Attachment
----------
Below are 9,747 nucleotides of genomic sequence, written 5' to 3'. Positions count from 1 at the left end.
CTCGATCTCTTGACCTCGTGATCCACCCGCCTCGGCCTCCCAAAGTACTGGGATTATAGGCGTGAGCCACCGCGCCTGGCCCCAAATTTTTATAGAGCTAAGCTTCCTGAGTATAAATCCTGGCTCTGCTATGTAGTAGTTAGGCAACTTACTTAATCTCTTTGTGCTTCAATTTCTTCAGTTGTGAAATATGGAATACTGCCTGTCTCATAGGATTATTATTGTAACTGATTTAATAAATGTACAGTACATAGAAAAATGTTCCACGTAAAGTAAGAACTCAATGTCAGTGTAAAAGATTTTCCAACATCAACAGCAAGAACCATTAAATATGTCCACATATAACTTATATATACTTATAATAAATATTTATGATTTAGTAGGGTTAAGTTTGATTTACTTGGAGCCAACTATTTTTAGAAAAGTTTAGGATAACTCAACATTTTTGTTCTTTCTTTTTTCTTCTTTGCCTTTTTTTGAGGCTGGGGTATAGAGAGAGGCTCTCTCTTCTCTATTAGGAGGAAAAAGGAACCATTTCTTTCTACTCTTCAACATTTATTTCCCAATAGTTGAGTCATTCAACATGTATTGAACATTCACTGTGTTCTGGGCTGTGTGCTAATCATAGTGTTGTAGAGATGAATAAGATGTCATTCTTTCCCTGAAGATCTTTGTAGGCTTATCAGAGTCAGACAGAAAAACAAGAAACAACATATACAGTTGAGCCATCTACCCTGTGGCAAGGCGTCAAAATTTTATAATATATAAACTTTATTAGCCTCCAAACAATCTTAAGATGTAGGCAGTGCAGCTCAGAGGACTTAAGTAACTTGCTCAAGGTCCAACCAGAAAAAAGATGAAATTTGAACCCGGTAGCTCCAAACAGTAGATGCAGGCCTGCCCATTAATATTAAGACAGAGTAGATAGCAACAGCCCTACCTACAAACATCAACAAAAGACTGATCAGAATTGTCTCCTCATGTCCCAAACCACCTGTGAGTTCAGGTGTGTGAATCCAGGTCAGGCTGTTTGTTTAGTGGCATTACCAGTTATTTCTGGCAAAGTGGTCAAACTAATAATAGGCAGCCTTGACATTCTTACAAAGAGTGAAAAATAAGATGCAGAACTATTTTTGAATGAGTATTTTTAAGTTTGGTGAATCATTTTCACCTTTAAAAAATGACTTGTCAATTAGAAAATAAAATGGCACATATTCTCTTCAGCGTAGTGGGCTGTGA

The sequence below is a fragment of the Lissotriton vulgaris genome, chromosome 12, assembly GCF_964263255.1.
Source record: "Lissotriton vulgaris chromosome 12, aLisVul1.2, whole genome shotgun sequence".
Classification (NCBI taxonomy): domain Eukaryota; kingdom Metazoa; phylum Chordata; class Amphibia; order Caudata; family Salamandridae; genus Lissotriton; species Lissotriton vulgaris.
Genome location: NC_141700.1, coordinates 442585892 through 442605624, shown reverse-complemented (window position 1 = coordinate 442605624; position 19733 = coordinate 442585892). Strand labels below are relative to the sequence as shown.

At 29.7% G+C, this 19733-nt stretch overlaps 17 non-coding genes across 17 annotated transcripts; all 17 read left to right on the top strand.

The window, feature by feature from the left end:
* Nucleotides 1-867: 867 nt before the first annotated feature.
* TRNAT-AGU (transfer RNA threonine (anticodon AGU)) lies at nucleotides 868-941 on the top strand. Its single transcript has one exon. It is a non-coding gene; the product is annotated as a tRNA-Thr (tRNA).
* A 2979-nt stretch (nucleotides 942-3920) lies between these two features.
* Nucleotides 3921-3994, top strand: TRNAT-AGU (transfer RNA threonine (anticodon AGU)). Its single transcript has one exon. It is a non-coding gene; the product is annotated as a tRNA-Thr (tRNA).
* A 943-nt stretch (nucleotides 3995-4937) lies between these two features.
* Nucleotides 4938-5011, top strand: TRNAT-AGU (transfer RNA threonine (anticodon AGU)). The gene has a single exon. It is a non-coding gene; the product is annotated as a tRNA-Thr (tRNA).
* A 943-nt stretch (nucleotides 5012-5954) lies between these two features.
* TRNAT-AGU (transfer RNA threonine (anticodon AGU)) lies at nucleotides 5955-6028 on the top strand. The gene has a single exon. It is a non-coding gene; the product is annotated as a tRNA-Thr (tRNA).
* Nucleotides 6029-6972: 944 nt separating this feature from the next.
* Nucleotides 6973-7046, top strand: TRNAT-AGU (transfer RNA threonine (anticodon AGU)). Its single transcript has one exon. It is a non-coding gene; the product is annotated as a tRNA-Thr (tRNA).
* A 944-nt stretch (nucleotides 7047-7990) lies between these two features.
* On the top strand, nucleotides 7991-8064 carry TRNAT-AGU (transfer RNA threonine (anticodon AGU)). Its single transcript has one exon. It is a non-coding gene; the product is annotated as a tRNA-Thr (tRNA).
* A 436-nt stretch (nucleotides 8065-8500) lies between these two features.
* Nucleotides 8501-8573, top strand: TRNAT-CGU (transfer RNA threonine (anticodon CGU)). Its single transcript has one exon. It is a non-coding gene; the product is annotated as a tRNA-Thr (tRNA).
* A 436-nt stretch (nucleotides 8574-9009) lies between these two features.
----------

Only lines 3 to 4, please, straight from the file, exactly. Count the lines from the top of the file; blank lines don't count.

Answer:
The sequence below is a fragment of the Lissotriton vulgaris genome, chromosome 12, assembly GCF_964263255.1.
Source record: "Lissotriton vulgaris chromosome 12, aLisVul1.2, whole genome shotgun sequence".